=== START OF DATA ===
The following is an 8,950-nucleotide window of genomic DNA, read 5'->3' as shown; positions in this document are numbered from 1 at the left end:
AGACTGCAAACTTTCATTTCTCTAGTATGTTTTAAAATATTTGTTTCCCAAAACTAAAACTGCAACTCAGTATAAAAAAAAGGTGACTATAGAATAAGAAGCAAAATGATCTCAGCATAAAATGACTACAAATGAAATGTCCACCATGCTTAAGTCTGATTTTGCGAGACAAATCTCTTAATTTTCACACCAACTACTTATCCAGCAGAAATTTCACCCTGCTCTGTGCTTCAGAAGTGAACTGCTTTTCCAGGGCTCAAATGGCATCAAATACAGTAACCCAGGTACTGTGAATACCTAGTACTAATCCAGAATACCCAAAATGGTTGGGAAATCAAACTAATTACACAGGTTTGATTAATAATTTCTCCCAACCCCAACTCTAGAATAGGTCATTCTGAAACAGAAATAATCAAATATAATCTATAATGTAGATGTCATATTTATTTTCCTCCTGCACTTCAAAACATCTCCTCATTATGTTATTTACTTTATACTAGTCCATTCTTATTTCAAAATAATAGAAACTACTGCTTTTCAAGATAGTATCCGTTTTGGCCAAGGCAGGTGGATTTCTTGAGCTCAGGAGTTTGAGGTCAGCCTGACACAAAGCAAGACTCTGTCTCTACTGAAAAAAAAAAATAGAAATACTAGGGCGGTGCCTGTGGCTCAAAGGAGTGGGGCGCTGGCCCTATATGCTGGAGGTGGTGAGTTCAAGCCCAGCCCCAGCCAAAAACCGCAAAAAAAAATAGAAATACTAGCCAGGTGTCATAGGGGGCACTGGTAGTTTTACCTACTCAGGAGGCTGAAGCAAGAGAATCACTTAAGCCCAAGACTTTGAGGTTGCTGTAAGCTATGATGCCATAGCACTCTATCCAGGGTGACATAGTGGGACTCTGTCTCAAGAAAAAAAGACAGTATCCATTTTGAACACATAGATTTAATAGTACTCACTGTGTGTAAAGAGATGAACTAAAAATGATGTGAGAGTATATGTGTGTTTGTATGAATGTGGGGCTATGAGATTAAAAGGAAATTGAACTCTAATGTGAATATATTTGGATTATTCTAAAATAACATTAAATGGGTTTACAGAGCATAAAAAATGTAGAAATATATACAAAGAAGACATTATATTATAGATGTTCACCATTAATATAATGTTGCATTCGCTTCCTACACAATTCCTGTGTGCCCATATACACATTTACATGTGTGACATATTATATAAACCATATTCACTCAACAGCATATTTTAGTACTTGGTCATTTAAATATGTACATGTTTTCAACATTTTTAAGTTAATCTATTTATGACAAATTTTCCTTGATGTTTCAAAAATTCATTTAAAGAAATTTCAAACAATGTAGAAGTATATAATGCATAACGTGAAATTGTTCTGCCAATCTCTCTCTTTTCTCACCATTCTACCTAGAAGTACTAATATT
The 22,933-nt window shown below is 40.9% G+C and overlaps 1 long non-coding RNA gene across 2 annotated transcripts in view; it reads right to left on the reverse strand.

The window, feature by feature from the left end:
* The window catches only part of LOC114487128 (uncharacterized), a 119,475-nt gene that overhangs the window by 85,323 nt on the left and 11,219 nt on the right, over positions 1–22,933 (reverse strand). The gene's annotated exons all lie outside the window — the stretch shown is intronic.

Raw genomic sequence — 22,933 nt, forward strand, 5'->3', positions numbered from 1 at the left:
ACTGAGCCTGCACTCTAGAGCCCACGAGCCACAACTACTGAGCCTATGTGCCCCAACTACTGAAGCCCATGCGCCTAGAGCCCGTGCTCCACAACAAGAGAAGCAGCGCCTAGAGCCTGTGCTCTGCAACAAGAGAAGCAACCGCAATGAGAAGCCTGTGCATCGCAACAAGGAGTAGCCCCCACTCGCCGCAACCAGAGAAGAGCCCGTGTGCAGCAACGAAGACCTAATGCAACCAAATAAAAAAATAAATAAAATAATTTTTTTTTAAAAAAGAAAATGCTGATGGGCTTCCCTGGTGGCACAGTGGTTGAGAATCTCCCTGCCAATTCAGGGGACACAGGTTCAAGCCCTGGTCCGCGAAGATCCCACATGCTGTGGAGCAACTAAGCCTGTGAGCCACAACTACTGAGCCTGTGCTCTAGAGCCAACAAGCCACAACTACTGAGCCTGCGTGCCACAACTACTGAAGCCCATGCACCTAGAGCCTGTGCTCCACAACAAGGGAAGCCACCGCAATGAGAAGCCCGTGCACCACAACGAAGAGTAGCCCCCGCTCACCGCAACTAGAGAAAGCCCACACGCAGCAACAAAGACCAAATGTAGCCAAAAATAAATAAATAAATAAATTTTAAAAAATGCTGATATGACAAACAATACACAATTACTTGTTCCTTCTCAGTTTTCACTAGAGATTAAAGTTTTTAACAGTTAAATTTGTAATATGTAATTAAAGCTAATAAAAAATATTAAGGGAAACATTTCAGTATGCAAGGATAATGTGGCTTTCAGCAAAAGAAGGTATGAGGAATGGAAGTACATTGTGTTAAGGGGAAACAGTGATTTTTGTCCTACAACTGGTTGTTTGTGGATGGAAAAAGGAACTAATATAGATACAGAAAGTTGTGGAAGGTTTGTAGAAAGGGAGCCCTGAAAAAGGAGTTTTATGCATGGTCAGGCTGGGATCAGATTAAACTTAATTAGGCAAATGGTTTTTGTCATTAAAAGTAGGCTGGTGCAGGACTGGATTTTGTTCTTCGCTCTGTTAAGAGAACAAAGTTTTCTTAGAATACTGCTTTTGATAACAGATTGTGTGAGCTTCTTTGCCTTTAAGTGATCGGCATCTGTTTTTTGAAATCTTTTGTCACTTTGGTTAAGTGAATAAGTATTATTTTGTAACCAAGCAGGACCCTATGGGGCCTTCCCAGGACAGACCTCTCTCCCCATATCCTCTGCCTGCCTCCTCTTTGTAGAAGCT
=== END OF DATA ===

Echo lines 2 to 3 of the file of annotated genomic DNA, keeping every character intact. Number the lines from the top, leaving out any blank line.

AGACTGCAAACTTTCATTTCTCTAGTATGTTTTAAAATATTTGTTTCCCAAAACTAAAACTGCAACTCAGTATAAAAAAAAGGTGACTATAGAATAAGAAGCAAAATGATCTCAGCATAAAATGACTACAAATGAAATGTCCACCATGCTTAAGTCTGATTTTGCGAGACAAATCTCTTAATTTTCACACCAACTACTTATCCAGCAGAAATTTCACCCTGCTCTGTGCTTCAGAAGTGAACTGCTTTTCCAGGGCTCAAATGGCATCAAATACAGTAACCCAGGTACTGTGAATACCTAGTACTAATCCAGAATACCCAAAATGGTTGGGAAATCAAACTAATTACACAGGTTTGATTAATAATTTCTCCCAACCCCAACTCTAGAATAGGTCATTCTGAAACAGAAATAATCAAATATAATCTATAATGTAGATGTCATATTTATTTTCCTCCTGCACTTCAAAACATCTCCTCATTATGTTATTTACTTTATACTAGTCCATTCTTATTTCAAAATAATAGAAACTACTGCTTTTCAAGATAGTATCCGTTTTGGCCAAGGCAGGTGGATTTCTTGAGCTCAGGAGTTTGAGGTCAGCCTGACACAAAGCAAGACTCTGTCTCTACTGAAAAAAAAAAATAGAAATACTAGGGCGGTGCCTGTGGCTCAAAGGAGTGGGGCGCTGGCCCTATATGCTGGAGGTGGTGAGTTCAAGCCCAGCCCCAGCCAAAAACCGCAAAAAAAAATAGAAATACTAGCCAGGTGTCATAGGGGGCACTGGTAGTTTTACCTACTCAGGAGGCTGAAGCAAGAGAATCACTTAAGCCCAAGACTTTGAGGTTGCTGTAAGCTATGATGCCATAGCACTCTATCCAGGGTGACATAGTGGGACTCTGTCTCAAGAAAAAAAGACAGTATCCATTTTGAACACATAGATTTAATAGTACTCACTGTGTGTAAAGAGATGAACTAAAAATGATGTGAGAGTATATGTGTGTTTGTATGAATGTGGGGCTATGAGATTAAAAGGAAATTGAACTCTAATGTGAATATATTTGGATTATTCTAAAATAACATTAAATGGGTTTACAGAGCATAAAAAATGTAGAAATATATACAAAGAAGACATTATATTATAGATGTTCACCATTAATATAATGTTGCATTCGCTTCCTACACAATTCCTGTGTGCCCATATACACATTTACATGTGTGACATATTATATAAACCATATTCACTCAACAGCATATTTTAGTACTTGGTCATTTAAATATGTACATGTTTTCAACATTTTTAAGTTAATCTATTTATGACAAATTTTCCTTGATGTTTCAAAAATTCATTTAAAGAAATTTCAAACAATGTAGAAGTATATAATGCATAACGTGAAATTGTTCTGCCAATCTCTCTCTTTTCTCACCATTCTACCTAGAAGTACTAATATT
The 22,933-nt window shown below is 40.9% G+C and overlaps 1 long non-coding RNA gene across 2 annotated transcripts in view; it reads right to left on the reverse strand.